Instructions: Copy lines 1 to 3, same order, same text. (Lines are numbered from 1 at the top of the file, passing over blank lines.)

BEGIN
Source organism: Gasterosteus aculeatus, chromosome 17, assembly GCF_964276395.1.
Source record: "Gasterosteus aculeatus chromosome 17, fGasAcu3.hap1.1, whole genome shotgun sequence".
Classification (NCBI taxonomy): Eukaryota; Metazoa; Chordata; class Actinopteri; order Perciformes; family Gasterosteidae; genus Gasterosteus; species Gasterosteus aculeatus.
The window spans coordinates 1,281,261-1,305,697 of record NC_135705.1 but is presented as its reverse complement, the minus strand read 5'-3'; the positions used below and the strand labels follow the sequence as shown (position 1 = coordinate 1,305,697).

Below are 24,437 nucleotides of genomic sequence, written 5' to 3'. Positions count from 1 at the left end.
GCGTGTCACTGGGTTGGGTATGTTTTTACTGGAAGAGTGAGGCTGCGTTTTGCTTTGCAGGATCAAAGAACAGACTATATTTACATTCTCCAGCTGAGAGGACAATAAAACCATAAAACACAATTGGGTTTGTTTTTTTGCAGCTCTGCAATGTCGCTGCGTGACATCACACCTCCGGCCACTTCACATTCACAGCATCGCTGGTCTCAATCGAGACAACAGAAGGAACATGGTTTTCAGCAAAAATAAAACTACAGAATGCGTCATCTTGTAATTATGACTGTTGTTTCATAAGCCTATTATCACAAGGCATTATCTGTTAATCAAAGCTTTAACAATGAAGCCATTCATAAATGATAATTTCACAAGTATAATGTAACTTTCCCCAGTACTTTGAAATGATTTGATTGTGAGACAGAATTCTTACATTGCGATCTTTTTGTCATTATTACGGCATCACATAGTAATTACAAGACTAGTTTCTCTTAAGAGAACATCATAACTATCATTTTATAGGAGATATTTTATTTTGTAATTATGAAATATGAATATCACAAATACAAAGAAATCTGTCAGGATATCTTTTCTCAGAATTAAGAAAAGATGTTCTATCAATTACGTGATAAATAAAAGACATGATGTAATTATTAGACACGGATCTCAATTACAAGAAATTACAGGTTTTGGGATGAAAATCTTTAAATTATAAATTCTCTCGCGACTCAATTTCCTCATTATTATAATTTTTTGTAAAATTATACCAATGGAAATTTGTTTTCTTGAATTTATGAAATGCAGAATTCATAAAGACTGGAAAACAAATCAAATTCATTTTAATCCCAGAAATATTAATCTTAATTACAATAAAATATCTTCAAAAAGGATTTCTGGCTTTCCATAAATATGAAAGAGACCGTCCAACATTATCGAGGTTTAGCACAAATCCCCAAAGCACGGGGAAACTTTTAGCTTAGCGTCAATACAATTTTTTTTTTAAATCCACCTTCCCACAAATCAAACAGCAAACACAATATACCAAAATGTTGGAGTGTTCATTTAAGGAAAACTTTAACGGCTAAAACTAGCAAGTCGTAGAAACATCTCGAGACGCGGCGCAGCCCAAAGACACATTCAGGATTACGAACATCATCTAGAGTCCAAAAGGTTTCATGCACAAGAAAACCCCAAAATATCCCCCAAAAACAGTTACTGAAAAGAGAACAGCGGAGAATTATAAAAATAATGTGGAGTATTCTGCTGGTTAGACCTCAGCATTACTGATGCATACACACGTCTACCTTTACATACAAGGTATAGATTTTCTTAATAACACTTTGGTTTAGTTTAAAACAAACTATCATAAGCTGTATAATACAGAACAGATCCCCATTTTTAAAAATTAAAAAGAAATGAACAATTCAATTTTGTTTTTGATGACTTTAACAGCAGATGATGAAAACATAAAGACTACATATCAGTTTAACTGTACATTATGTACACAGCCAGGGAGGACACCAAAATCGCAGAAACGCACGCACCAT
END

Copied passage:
Source organism: Gasterosteus aculeatus, chromosome 17, assembly GCF_964276395.1.
Source record: "Gasterosteus aculeatus chromosome 17, fGasAcu3.hap1.1, whole genome shotgun sequence".
Classification (NCBI taxonomy): Eukaryota; Metazoa; Chordata; class Actinopteri; order Perciformes; family Gasterosteidae; genus Gasterosteus; species Gasterosteus aculeatus.